I lighted upon a sentence in a survey that struck me as odd.

How many children are you parent or guardian for and live in your household?

Is it grammatical? I mean, can the indefinite article be legitimately omitted? And shouldn't it be "of" instead of "for", or does "for" also work in this context?

I thought the correct sentence would be:

How many children are you a parent of?


I'd say it is a little odd, but not ungrammatical. The article is not required here "He is parent of two happy children" is perfectly correct.

Normally you would use "parent of a child", but if I were to rewrite it I would use:

How many children do you have parental responsibility for? Include only those currently living in your household.

  • The sentence is ungrammatical, albeit for a different reason. "Children" are both the subject and the object in this sentence. Whatever you wrote about the article and the preposition does apply, but the sentence really should be split into two different clauses. It's not that "it's better if we make two clauses out of this"—it's not just better, it's kind of a must. – tenebris2020 Feb 16 '18 at 18:48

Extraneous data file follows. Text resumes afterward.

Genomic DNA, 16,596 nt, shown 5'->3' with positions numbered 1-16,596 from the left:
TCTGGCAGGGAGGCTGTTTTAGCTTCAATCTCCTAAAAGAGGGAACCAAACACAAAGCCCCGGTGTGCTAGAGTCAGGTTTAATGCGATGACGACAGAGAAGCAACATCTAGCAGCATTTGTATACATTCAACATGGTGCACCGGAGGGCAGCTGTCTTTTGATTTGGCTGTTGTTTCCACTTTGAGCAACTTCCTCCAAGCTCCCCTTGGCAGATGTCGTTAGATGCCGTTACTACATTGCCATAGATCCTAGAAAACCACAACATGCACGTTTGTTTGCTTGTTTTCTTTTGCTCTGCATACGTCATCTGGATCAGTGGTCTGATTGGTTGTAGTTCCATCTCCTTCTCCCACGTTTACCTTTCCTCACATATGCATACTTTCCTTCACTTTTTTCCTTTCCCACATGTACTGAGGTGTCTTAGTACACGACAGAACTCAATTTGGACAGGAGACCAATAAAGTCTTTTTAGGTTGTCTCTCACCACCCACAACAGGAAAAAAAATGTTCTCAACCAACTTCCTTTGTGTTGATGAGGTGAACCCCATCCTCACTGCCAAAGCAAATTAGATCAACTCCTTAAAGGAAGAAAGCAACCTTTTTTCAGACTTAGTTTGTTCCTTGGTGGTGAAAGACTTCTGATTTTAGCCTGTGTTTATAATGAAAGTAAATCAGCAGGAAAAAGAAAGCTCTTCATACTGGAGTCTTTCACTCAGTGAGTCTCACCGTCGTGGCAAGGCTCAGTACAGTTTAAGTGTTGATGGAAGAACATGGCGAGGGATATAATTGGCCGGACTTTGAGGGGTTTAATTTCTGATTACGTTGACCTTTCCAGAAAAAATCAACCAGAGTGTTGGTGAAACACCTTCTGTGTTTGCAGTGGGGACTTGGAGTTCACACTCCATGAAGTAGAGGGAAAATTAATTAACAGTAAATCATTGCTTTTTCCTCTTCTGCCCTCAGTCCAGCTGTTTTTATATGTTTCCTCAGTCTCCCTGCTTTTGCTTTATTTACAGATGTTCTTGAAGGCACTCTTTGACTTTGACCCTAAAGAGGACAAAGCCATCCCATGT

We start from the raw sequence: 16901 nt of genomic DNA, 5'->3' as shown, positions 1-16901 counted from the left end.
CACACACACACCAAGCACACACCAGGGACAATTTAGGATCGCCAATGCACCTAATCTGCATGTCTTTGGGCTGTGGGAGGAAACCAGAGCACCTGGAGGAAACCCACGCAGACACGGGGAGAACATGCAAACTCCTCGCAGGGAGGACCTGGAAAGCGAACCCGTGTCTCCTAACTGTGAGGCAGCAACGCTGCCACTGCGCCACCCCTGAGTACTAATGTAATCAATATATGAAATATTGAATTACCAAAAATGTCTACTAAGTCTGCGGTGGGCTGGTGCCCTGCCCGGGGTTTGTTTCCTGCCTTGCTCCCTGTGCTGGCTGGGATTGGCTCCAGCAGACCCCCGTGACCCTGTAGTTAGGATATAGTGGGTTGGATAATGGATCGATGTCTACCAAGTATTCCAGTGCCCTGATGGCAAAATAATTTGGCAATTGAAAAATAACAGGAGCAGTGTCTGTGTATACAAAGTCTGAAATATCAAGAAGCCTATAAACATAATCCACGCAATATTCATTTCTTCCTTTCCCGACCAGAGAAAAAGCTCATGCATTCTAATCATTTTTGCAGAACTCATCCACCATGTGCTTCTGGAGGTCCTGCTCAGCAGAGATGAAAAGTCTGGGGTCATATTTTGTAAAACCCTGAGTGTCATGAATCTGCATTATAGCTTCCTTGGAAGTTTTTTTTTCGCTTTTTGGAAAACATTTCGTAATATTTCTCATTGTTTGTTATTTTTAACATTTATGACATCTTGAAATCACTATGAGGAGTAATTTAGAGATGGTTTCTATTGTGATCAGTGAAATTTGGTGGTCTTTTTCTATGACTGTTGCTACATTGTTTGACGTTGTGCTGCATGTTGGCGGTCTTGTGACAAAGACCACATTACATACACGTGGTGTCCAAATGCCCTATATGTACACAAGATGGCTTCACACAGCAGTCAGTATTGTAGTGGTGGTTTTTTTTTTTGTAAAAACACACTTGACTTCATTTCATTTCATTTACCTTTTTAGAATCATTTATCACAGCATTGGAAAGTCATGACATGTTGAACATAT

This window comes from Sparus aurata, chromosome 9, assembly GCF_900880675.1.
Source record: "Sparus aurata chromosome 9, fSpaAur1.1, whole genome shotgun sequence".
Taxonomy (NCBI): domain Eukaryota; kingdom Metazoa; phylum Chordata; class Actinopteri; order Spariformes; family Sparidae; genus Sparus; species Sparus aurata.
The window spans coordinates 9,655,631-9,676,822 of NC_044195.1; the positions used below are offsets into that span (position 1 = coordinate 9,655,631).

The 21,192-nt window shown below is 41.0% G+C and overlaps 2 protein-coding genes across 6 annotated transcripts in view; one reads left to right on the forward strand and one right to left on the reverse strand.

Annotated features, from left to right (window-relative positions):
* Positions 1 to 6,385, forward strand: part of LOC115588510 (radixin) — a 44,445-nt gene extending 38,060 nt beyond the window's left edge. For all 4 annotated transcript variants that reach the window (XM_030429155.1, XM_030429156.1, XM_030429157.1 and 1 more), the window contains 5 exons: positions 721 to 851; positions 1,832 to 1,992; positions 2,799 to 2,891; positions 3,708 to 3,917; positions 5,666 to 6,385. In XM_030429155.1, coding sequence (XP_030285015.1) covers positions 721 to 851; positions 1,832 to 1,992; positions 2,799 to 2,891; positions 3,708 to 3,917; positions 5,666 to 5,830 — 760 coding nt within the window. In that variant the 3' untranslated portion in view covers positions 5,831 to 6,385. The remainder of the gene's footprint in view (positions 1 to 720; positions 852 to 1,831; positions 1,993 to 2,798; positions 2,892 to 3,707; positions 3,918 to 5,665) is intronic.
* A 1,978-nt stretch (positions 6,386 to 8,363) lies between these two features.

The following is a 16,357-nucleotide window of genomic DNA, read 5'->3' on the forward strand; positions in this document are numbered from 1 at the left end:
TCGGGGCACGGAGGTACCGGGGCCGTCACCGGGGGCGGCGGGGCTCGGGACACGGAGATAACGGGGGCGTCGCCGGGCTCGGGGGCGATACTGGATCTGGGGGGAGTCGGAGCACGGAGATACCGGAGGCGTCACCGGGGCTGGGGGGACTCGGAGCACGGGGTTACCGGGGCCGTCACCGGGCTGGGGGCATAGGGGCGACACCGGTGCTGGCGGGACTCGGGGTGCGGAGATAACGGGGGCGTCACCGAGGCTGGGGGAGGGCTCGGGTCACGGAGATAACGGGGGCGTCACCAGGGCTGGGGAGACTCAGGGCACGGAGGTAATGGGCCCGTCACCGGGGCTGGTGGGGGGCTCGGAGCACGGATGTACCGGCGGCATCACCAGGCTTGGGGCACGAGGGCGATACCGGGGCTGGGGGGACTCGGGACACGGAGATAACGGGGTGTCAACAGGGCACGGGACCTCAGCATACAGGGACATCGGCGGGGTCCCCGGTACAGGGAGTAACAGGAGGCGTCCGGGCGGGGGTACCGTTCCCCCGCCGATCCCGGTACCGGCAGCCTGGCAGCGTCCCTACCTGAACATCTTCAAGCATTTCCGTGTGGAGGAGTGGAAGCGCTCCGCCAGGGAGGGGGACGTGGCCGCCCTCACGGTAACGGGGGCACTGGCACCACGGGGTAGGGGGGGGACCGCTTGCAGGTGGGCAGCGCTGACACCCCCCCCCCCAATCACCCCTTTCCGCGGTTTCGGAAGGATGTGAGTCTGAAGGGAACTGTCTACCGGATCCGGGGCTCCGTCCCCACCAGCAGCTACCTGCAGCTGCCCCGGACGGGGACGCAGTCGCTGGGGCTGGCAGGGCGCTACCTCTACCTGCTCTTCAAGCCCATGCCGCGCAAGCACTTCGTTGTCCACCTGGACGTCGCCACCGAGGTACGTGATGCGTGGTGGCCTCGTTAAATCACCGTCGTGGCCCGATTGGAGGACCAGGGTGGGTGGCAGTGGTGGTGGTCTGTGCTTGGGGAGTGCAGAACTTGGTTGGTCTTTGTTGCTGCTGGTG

Your Answer

By clicking “Post Your Answer”, you agree to our terms of service, privacy policy and cookie policy

Not the answer you're looking for? Browse other questions tagged or ask your own question.